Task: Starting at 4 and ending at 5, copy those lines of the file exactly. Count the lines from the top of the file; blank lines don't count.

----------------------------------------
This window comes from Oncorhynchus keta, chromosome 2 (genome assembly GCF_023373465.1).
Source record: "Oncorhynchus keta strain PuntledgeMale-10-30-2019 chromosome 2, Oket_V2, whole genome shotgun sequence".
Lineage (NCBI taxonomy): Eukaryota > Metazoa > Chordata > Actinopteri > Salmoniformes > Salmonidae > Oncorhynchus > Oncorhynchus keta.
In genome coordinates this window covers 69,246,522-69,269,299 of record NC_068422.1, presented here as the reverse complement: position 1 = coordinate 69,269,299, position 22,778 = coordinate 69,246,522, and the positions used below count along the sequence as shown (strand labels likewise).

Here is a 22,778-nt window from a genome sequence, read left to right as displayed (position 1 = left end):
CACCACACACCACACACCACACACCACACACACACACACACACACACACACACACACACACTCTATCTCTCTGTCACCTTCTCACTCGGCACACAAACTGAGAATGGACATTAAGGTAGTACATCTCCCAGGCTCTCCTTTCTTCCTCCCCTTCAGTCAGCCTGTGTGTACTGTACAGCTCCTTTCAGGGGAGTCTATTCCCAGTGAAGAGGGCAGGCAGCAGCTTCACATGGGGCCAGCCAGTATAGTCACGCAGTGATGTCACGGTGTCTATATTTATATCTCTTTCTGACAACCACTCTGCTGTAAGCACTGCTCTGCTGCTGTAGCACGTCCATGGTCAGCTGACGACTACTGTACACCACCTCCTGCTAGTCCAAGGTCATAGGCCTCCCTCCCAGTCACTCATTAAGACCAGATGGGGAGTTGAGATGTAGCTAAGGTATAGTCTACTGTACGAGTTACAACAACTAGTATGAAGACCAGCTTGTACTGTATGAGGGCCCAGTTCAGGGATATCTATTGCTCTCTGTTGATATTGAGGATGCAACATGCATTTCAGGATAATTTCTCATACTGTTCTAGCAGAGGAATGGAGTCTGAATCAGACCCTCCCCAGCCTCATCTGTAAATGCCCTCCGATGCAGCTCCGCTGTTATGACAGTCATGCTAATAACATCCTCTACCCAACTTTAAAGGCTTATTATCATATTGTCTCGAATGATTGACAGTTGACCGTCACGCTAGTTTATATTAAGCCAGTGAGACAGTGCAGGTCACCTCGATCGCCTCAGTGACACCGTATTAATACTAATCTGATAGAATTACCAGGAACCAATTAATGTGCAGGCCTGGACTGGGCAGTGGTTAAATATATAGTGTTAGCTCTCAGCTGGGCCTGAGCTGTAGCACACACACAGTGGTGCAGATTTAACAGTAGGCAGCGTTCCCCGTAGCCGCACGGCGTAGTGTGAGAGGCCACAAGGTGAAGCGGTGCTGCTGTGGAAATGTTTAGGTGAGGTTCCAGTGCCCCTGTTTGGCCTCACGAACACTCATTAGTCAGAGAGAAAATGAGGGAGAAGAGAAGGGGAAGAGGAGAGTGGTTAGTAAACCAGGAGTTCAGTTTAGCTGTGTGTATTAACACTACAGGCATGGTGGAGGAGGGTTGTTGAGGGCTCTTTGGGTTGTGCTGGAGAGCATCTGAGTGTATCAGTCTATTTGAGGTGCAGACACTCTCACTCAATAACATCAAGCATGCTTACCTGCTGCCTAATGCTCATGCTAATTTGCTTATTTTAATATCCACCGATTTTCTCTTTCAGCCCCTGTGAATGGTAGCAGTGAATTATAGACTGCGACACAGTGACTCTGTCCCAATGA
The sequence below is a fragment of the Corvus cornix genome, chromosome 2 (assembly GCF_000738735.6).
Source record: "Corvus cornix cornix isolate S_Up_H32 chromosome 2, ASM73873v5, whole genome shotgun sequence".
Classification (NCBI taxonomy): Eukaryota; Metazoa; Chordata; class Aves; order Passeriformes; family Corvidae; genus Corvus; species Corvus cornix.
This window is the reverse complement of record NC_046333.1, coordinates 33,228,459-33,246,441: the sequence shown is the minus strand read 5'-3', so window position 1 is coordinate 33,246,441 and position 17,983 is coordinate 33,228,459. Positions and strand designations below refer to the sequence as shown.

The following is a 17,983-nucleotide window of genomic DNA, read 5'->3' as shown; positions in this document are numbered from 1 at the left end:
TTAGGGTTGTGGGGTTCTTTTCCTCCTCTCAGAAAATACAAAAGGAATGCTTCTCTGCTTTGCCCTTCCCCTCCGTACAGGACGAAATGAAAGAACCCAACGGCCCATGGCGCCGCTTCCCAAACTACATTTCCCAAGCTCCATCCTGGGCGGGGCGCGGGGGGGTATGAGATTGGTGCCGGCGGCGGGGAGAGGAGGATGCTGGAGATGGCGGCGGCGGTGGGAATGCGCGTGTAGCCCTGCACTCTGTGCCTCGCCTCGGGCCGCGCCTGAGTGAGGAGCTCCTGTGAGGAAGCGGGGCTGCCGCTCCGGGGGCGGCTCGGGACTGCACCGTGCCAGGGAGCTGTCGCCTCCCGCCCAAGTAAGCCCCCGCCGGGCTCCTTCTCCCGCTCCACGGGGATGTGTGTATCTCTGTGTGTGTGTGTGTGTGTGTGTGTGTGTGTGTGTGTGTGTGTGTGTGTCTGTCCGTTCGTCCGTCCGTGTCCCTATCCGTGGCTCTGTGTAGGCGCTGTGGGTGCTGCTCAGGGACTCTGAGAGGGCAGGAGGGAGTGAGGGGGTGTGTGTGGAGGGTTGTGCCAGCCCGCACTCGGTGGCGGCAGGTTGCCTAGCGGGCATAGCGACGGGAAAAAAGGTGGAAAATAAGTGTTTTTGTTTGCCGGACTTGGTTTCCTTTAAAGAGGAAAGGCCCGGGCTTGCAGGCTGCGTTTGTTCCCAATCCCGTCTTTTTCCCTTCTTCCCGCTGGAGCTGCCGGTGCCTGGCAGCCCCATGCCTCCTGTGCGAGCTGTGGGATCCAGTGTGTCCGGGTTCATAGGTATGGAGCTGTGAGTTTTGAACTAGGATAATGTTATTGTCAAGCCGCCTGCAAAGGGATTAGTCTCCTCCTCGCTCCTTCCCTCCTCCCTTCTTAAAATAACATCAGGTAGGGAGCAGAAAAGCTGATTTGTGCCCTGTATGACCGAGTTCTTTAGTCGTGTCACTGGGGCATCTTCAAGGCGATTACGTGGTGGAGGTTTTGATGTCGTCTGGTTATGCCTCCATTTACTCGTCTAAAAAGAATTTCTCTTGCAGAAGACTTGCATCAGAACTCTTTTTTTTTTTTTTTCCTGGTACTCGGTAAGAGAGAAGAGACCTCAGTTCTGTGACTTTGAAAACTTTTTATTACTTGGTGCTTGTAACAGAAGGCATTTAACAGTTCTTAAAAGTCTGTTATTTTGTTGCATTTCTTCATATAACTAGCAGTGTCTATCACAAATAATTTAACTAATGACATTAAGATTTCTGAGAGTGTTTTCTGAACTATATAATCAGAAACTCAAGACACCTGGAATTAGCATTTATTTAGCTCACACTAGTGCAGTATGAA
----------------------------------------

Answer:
In genome coordinates this window covers 69,246,522-69,269,299 of record NC_068422.1, presented here as the reverse complement: position 1 = coordinate 69,269,299, position 22,778 = coordinate 69,246,522, and the positions used below count along the sequence as shown (strand labels likewise).

Here is a 22,778-nt window from a genome sequence, read left to right as displayed (position 1 = left end):